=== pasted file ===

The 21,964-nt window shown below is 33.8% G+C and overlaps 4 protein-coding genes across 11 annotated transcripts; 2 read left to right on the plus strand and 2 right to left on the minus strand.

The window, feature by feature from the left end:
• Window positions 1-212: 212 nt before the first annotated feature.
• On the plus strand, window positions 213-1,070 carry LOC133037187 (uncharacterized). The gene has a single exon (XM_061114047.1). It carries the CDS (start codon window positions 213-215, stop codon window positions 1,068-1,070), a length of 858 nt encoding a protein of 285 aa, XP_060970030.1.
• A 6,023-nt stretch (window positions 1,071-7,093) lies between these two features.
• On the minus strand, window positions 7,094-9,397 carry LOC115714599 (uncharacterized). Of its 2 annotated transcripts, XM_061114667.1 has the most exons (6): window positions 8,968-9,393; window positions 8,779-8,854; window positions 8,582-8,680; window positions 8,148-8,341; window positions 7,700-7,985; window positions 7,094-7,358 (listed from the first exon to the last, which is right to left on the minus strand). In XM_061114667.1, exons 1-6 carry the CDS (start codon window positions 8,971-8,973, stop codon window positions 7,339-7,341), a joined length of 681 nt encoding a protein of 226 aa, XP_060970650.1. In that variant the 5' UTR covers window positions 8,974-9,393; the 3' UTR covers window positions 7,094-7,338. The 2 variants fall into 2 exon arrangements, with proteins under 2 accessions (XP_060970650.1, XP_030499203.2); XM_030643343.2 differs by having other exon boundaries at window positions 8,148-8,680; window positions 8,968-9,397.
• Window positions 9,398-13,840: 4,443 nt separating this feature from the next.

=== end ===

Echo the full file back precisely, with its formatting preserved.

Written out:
The 21,964-nt window shown below is 33.8% G+C and overlaps 4 protein-coding genes across 11 annotated transcripts; 2 read left to right on the plus strand and 2 right to left on the minus strand.

The window, feature by feature from the left end:
• Window positions 1-212: 212 nt before the first annotated feature.
• On the plus strand, window positions 213-1,070 carry LOC133037187 (uncharacterized). The gene has a single exon (XM_061114047.1). It carries the CDS (start codon window positions 213-215, stop codon window positions 1,068-1,070), a length of 858 nt encoding a protein of 285 aa, XP_060970030.1.
• A 6,023-nt stretch (window positions 1,071-7,093) lies between these two features.
• On the minus strand, window positions 7,094-9,397 carry LOC115714599 (uncharacterized). Of its 2 annotated transcripts, XM_061114667.1 has the most exons (6): window positions 8,968-9,393; window positions 8,779-8,854; window positions 8,582-8,680; window positions 8,148-8,341; window positions 7,700-7,985; window positions 7,094-7,358 (listed from the first exon to the last, which is right to left on the minus strand). In XM_061114667.1, exons 1-6 carry the CDS (start codon window positions 8,971-8,973, stop codon window positions 7,339-7,341), a joined length of 681 nt encoding a protein of 226 aa, XP_060970650.1. In that variant the 5' UTR covers window positions 8,974-9,393; the 3' UTR covers window positions 7,094-7,338. The 2 variants fall into 2 exon arrangements, with proteins under 2 accessions (XP_060970650.1, XP_030499203.2); XM_030643343.2 differs by having other exon boundaries at window positions 8,148-8,680; window positions 8,968-9,397.
• Window positions 9,398-13,840: 4,443 nt separating this feature from the next.